A call for civility

American politics has become increasingly virulent in recent years. As we’ve grown used to talking about Red and Blue States, it seems the language of politics, the give and take debate on issues, has become more and more aggressive, angry and divisive.

Opponents hurl insults at each other and sometimes speak as if the opposition has no right to be heard. The land of “E Pluribus Unum” seems increasingly fractured by differences over issues, and genuine disdain for those who hold opposing opinions.

Pastor Mark Daniels, who blogs at Better Living, has written an excellent piece on the importance of civility in politics.

…a personal memory of [Chris] Matthews from [the Reagan] days. Reagan entered the anteroom of the Speaker’s office, a place occupied by Matthews himself, just before the President was to deliver a State of the Union message. “Mr. President,” Matthews said, “this is the room where we plot against you.” “Oh, no,” Reagan replied impishly, “the Speaker says that we’re friends after 6:00.”…

How, in short, do the ideologues of the Left and of the Right react to civility, even friendliness, among rival politicians?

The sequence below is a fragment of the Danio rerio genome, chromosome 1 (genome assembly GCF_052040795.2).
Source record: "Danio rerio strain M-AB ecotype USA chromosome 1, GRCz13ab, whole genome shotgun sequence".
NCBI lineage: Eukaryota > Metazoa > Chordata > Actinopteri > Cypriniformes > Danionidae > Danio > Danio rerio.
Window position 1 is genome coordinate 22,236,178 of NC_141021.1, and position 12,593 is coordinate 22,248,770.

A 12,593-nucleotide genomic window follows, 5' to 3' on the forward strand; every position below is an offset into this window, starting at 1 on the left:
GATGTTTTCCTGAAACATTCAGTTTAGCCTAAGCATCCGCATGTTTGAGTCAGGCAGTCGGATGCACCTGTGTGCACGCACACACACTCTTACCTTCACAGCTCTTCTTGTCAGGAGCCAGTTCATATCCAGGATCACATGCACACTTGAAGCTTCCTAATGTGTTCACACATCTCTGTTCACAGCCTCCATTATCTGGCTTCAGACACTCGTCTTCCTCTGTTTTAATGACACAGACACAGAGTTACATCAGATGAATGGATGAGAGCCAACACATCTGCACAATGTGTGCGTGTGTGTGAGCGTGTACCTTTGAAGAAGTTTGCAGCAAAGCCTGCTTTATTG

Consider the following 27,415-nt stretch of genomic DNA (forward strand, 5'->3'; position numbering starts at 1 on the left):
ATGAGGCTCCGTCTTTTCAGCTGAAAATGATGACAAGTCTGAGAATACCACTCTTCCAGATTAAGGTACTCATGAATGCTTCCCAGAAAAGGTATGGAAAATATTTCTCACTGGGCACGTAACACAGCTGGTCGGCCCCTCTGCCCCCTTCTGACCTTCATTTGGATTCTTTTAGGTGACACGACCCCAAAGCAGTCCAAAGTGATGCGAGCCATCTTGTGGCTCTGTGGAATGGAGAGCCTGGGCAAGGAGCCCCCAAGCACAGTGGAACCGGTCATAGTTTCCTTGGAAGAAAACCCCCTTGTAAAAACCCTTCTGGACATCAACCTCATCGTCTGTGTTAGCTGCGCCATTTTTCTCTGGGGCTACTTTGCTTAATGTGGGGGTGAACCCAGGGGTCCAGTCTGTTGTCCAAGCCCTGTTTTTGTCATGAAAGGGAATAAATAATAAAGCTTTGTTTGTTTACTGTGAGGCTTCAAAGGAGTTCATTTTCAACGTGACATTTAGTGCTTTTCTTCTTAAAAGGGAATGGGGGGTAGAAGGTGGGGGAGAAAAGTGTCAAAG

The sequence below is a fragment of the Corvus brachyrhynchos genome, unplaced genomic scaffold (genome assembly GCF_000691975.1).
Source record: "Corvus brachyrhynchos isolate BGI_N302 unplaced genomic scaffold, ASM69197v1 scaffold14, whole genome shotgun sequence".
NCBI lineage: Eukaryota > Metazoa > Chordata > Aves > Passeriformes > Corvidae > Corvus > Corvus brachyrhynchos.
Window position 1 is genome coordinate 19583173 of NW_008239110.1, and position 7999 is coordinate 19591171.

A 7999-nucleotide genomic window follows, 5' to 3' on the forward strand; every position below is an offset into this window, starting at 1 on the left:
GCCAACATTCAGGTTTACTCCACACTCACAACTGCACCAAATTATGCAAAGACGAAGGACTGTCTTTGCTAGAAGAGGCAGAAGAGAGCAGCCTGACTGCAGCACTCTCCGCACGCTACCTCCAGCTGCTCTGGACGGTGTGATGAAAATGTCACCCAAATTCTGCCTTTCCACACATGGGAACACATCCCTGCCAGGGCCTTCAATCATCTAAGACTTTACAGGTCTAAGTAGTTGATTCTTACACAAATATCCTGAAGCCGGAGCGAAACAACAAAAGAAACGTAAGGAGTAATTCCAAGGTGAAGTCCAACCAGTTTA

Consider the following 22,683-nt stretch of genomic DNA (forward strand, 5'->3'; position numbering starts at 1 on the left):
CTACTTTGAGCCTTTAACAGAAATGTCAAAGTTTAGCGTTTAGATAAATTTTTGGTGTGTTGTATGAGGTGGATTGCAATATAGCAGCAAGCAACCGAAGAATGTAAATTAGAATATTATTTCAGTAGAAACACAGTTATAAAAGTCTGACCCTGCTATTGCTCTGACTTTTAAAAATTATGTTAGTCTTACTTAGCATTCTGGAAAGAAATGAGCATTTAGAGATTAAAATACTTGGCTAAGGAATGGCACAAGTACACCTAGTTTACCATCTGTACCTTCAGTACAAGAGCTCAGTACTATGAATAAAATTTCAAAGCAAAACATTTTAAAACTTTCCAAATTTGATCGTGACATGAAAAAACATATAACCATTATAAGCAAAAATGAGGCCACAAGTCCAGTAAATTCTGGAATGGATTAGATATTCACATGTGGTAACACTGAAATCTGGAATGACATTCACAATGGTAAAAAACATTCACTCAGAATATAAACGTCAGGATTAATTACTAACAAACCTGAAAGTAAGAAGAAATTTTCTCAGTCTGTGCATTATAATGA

When I read the blogs or listen to the comments of today’s fierce ideologues, I think that they look askance at any camaraderie or compromise in politics. They’d rather win an argument, at least in their own eyes, than advance the interests of the country at large. (Or even their own causes, if incrementally and incompletely.) And they have no patience for the simple practical fact that politics, like much of life, is about people working together with people, sometimes people who have deep disagreements.

I’m convinced that the survival of the American experiment depends on our re-learning how to practice civility (what Christ would call love) in the midst of heated disagreement. Go read Mark’s entire piece at Better Living.

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